I loved reading Robert Ludlum's books as a child. They were captivating page-turners, the likes of which I can't seem to find or experience today. The Bourne Identity, the film, captures a lot of the energy found in the book.
The story's protagonist is Jason Bourne (Matt Damon), who has lost his memory and must find out who, or what, he is. It turns out that he's no ordinary person: notwithstanding the paranoia, Bourne appears to have an heightened sense of awareness of people around him, and the knowledge to eliminate any potential threats in an effective manner. This makes his origins all the more interesting: will he turn out to have been a good guy or a bad guy? Aiding him in his quest is Marie Kreutz (Franka Potente), a German nomad who slowly learns to fall in love with him.
People have compared the film to Memento, but when I read it, it struck me more as a thriller where one lone guy goes against impossible odds against his own government, kind of like Rambo. The film portrays a vast conspiracy involving American government (CIA) agents all over the world who are programmed and trained to do things the American public wouldn't want to know about.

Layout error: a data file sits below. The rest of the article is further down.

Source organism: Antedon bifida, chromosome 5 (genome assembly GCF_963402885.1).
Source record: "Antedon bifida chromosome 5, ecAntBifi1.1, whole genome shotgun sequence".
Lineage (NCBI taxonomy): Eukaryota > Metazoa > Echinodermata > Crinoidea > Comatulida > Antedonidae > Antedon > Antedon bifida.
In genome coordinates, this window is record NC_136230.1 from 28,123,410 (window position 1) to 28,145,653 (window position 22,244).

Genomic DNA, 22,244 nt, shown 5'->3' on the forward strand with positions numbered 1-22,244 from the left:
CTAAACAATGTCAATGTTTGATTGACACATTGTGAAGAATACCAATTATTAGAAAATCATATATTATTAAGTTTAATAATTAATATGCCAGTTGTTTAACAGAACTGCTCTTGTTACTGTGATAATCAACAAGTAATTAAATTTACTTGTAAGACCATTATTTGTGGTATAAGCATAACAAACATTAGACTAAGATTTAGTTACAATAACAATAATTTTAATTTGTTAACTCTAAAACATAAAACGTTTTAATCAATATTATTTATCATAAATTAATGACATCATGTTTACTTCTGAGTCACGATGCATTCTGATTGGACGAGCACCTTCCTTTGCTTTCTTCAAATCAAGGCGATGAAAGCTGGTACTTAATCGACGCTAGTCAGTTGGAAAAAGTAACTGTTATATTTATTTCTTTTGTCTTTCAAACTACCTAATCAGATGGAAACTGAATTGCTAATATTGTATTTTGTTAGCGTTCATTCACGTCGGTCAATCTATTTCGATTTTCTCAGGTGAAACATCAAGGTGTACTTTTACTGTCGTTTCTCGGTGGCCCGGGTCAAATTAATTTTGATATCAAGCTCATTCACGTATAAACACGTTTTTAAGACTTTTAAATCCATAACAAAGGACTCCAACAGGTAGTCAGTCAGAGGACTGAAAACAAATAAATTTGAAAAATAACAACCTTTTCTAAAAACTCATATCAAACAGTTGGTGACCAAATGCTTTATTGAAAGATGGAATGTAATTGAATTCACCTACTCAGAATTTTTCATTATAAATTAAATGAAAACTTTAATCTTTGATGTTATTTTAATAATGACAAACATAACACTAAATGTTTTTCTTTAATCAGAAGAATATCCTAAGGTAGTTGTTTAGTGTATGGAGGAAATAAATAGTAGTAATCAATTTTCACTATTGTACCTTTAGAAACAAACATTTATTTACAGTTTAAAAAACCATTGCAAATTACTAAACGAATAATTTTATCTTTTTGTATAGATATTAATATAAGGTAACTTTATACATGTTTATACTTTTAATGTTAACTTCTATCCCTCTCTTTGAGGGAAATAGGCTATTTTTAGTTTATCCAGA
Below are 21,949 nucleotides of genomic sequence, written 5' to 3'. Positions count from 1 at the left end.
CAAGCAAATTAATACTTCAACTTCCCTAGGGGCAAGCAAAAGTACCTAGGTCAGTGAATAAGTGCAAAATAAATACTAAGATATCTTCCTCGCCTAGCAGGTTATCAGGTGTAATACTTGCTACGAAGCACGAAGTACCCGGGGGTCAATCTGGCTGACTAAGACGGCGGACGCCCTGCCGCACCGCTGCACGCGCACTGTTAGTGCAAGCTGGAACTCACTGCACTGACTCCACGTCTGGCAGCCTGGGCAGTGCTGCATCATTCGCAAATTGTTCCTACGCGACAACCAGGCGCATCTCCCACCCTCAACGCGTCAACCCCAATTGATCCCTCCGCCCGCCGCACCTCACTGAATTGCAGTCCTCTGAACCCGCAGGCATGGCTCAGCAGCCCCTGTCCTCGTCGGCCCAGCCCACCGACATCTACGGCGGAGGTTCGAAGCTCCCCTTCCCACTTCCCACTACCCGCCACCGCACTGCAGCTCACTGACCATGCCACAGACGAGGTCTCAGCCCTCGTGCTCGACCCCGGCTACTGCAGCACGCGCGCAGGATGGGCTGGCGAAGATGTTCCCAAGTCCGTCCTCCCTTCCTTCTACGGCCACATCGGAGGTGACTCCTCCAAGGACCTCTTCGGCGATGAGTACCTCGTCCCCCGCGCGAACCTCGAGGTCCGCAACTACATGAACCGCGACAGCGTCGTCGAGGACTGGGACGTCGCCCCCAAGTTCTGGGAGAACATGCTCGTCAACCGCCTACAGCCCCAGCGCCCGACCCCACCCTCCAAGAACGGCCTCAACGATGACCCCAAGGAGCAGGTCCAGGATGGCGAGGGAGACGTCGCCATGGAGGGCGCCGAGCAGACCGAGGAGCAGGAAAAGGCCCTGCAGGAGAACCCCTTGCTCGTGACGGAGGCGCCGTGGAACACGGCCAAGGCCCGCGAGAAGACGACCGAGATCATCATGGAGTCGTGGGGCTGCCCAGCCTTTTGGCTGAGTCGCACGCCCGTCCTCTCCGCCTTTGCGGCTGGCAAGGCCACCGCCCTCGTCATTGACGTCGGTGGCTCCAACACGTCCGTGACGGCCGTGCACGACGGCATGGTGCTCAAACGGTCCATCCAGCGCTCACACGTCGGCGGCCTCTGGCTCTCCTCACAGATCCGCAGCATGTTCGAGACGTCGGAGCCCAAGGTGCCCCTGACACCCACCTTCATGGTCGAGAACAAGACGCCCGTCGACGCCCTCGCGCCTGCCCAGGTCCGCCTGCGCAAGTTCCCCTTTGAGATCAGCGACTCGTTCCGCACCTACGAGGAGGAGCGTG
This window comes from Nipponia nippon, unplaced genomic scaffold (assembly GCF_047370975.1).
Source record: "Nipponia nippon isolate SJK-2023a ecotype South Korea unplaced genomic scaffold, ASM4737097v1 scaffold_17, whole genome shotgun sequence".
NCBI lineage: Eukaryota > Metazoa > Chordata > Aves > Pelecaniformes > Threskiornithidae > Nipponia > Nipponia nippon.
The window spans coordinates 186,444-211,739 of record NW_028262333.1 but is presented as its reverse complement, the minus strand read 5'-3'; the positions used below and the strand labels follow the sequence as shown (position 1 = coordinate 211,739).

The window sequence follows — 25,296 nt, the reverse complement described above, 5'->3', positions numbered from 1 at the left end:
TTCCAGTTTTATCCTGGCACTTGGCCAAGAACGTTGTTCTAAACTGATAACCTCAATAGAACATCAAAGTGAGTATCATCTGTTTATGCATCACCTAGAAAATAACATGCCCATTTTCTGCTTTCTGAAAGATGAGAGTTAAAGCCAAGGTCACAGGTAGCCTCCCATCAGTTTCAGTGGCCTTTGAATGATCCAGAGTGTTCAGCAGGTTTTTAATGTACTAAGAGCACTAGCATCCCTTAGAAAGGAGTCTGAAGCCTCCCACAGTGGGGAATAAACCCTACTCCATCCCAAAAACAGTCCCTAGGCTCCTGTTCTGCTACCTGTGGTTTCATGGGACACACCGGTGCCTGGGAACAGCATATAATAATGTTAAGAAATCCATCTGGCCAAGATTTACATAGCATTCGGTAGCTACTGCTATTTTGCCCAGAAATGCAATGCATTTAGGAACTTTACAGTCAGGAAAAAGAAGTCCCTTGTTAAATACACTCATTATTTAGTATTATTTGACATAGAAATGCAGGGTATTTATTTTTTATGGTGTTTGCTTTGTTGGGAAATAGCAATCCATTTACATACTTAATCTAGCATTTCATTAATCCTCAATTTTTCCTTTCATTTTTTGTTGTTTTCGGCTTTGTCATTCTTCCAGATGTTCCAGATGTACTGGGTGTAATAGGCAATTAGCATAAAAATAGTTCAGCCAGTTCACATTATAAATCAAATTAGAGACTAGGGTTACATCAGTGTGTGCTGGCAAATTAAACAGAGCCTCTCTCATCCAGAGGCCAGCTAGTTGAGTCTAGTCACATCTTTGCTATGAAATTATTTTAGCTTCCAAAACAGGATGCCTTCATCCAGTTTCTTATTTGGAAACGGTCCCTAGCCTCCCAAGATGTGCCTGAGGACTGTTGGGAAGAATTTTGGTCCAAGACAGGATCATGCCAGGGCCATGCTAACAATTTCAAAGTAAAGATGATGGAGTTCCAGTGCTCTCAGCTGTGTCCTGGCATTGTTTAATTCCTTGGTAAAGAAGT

The acting is quite good: Matt Damon plays a great Jason Bourne, confused but confident. Franka Potente's swears like a German and is effective as his love interest. The pacing is tight, and there's little in the film that'll disappoint.
Like The Sum of All Fears, this film has the message that what goes around, comes around. In the end, the people responsible for Jason Bourne are forced to reckon with their creation. The film is worth watching if you want to reminisce about European scenery (especially Paris).